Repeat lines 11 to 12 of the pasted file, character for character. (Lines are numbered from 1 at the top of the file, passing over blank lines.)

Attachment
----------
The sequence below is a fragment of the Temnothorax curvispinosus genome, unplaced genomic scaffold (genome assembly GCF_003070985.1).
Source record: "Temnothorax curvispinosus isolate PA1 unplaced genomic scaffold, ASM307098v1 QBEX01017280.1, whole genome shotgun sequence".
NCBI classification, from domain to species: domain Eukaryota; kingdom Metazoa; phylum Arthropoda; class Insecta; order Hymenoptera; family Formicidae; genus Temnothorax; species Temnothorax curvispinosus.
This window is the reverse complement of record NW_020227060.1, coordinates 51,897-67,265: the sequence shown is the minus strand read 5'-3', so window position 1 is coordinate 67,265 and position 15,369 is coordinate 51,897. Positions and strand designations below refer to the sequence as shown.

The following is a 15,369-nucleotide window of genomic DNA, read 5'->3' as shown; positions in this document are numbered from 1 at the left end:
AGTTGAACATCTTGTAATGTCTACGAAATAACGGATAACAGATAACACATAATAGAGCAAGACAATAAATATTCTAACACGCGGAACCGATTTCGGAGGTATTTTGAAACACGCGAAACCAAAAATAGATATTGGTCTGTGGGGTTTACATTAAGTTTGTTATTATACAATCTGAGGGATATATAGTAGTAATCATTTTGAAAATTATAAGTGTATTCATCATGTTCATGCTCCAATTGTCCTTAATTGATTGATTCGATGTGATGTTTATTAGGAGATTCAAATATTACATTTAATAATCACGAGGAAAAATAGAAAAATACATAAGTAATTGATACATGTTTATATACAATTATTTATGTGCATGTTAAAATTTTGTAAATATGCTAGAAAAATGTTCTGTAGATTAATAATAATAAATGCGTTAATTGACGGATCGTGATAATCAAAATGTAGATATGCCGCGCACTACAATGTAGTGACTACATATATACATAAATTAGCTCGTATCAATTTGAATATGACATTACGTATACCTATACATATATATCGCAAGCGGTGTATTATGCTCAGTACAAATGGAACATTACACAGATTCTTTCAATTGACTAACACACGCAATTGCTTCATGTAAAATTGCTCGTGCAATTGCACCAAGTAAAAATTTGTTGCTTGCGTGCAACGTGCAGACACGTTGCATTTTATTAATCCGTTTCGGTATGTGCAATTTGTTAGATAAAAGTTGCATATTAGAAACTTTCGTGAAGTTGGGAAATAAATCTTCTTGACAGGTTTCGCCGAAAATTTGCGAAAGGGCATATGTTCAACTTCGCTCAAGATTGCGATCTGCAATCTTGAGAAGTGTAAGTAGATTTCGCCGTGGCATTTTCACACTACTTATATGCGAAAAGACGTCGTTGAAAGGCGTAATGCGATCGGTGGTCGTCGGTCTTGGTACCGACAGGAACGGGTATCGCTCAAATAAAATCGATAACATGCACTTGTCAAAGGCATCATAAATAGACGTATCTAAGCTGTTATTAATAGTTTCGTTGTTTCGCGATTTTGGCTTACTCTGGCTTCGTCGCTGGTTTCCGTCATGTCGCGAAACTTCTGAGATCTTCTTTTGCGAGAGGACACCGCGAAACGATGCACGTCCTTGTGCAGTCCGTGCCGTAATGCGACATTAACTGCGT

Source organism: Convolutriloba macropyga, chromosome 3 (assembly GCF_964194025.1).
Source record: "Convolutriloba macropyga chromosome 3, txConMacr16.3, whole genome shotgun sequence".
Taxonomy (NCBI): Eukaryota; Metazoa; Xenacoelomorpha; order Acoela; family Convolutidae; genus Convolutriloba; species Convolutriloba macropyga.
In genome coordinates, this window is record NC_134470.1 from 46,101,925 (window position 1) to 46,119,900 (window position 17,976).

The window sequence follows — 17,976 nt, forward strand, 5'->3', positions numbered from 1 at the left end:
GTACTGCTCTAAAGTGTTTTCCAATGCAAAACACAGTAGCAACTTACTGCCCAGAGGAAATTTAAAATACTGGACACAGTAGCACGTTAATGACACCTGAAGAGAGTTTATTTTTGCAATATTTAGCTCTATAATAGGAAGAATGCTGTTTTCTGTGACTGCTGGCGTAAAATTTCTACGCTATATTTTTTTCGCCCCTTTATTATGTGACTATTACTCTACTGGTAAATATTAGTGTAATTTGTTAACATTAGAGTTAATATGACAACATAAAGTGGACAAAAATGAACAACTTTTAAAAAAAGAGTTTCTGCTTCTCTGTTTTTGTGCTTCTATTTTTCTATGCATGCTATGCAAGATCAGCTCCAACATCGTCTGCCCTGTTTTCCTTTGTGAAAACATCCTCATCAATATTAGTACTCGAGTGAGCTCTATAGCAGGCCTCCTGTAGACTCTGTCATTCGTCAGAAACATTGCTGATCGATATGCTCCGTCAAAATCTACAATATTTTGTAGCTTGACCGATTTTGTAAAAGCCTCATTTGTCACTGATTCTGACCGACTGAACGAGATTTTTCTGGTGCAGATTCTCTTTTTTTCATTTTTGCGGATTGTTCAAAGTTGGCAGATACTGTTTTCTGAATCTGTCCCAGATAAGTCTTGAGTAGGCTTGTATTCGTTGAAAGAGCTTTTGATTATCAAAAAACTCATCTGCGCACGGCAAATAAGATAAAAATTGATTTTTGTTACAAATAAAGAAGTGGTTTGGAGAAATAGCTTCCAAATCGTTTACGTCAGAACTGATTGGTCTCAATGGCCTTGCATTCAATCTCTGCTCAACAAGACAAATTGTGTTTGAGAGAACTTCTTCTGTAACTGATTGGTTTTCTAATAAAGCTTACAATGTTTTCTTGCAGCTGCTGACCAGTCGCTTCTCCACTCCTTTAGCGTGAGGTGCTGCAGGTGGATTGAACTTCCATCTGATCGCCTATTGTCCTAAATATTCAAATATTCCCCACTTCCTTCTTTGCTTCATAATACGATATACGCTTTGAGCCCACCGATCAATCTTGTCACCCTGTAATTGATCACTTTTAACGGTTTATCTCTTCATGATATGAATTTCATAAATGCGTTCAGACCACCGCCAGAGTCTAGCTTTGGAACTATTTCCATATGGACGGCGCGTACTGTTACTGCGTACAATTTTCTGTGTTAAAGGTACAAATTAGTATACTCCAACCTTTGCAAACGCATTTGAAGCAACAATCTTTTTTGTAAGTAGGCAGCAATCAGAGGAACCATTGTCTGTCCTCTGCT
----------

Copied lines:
The window sequence follows — 17,976 nt, forward strand, 5'->3', positions numbered from 1 at the left end:
GTACTGCTCTAAAGTGTTTTCCAATGCAAAACACAGTAGCAACTTACTGCCCAGAGGAAATTTAAAATACTGGACACAGTAGCACGTTAATGACACCTGAAGAGAGTTTATTTTTGCAATATTTAGCTCTATAATAGGAAGAATGCTGTTTTCTGTGACTGCTGGCGTAAAATTTCTACGCTATATTTTTTTCGCCCCTTTATTATGTGACTATTACTCTACTGGTAAATATTAGTGTAATTTGTTAACATTAGAGTTAATATGACAACATAAAGTGGACAAAAATGAACAACTTTTAAAAAAAGAGTTTCTGCTTCTCTGTTTTTGTGCTTCTATTTTTCTATGCATGCTATGCAAGATCAGCTCCAACATCGTCTGCCCTGTTTTCCTTTGTGAAAACATCCTCATCAATATTAGTACTCGAGTGAGCTCTATAGCAGGCCTCCTGTAGACTCTGTCATTCGTCAGAAACATTGCTGATCGATATGCTCCGTCAAAATCTACAATATTTTGTAGCTTGACCGATTTTGTAAAAGCCTCATTTGTCACTGATTCTGACCGACTGAACGAGATTTTTCTGGTGCAGATTCTCTTTTTTTCATTTTTGCGGATTGTTCAAAGTTGGCAGATACTGTTTTCTGAATCTGTCCCAGATAAGTCTTGAGTAGGCTTGTATTCGTTGAAAGAGCTTTTGATTATCAAAAAACTCATCTGCGCACGGCAAATAAGATAAAAATTGATTTTTGTTACAAATAAAGAAGTGGTTTGGAGAAATAGCTTCCAAATCGTTTACGTCAGAACTGATTGGTCTCAATGGCCTTGCATTCAATCTCTGCTCAACAAGACAAATTGTGTTTGAGAGAACTTCTTCTGTAACTGATTGGTTTTCTAATAAAGCTTACAATGTTTTCTTGCAGCTGCTGACCAGTCGCTTCTCCACTCCTTTAGCGTGAGGTGCTGCAGGTGGATTGAACTTCCATCTGATCGCCTATTGTCCTAAATATTCAAATATTCCCCACTTCCTTCTTTGCTTCATAATACGATATACGCTTTGAGCCCACCGATCAATCTTGTCACCCTGTAATTGATCACTTTTAACGGTTTATCTCTTCATGATATGAATTTCATAAATGCGTTCAGACCACCGCCAGAGTCTAGCTTTGGAACTATTTCCATATGGACGGCGCGTACTGTTACTGCGTACAATTTTCTGTGTTAAAGGTACAAATTAGTATACTCCAACCTTTGCAAACGCATTTGAAGCAACAATCTTTTTTGTAAGTAGGCAGCAATCAGAGGAACCATTGTCTGTCCTCTGCT